Super Blood Moon and Mooncakes

Mid-Autumn Moon Festival

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The Guardian

James Qian, Photojournalist

You may be asking yourself, what is a super blood moon and what are moon-cakes? Well, they are both related to the Mid-Autumn Festival, or so called Moon Festival, which is celebrated in the multiple Asian cultures.

 

On Sunday, September 27, 2015, a super blood moon had occurred. According to EarthSky, the event happened approximately at 7:51pm (PT) and lasted for about an hour. A super blood moon is a combination of a super moon and a full lunar eclipse. When a full moon is at its closest point from Earth (perigee) in its orbit, it is a super moon, and a full lunar eclipse happens when the moon is completely engulfed in the Earth’s shadow from the Sun (it is called a blood moon from the small amount of light coming from sunrises and sunsets on Earth that reflects onto the moon, making it appear red). The fact that the moon is full, at its perigee and completely in the Earth’s darkest shadow behind the Sun makes the event of the super blood moon so rare; the last time this occurred was in 1982, and the next time a super blood moon will be in 2033, calculated by NASA.

 

A traditional moon-cake filled with a sweet paste of lotus beans.
A traditional moon-cake filled with a sweet paste of lotus beans.

September 27th was also the Mid-Autumn Festival, which Chinese, Vietnamese, Korean and other Asian cultures celebrated with many moon-cakes. Moon-cakes are usually about the size of one’s palm and are filled with a sweet past of either lotus beans or red beans. These tasty treats were not the only part of the Moon Festival celebration; families came together in the evening and drove out into bodies of water in bright and colorful boats, ate their moon-cakes and released lanterns into the air (just like how it is in the movie Tangled), filling the night sky with spectacular lights. This year, families were able to share the night with a special sight of the moon. The significance of this event was to thank the Moon for the year of harvest.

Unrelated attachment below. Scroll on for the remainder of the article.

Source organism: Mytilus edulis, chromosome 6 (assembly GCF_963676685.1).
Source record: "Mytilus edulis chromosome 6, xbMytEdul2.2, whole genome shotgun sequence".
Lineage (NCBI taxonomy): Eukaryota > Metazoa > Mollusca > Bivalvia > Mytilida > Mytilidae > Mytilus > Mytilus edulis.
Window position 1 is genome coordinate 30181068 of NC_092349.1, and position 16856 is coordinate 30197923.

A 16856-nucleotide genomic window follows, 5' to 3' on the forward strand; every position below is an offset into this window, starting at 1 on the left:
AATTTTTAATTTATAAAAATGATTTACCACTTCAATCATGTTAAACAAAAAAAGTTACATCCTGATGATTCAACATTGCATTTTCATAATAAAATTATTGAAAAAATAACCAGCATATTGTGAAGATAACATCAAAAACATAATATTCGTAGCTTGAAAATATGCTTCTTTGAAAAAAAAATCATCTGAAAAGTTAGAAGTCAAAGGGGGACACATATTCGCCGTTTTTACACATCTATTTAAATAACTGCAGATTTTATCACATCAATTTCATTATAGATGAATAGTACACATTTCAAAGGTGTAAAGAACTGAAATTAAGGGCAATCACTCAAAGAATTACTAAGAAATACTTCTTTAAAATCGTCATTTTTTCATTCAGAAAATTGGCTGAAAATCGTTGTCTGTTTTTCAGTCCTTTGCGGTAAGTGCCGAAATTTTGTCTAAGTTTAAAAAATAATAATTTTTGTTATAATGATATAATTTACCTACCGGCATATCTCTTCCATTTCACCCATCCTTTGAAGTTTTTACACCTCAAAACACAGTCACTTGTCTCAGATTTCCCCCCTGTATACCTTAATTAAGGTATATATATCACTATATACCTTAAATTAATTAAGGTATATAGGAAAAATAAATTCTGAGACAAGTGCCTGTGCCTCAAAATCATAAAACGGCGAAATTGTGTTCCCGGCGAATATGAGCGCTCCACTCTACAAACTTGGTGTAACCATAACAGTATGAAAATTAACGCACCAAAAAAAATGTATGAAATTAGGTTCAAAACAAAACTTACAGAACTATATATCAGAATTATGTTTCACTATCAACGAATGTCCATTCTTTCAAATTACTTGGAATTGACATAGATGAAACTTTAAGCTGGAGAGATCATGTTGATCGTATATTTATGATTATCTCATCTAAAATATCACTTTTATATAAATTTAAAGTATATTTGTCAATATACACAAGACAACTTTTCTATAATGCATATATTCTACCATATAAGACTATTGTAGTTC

Now you’re probably thinking: what does the Moon have anything to do with harvest? Many Asian cultures do not only use the universal 365 day calendar, but they also use the lunar calendar. The lunar calendar is based in the position of the moon (the super blood moon and Mid-Autumn Moon Festival being on the same day is no coincidence) and on the weather and farming. You might think that this is a bit crazy, but it is extremely accurate!

 

So what, you might have missed the Moon Festival; you have a chance to celebrate it every year. Though for the next super blood moon, you are just going to have to wait for the next time for it to come around in 18 years.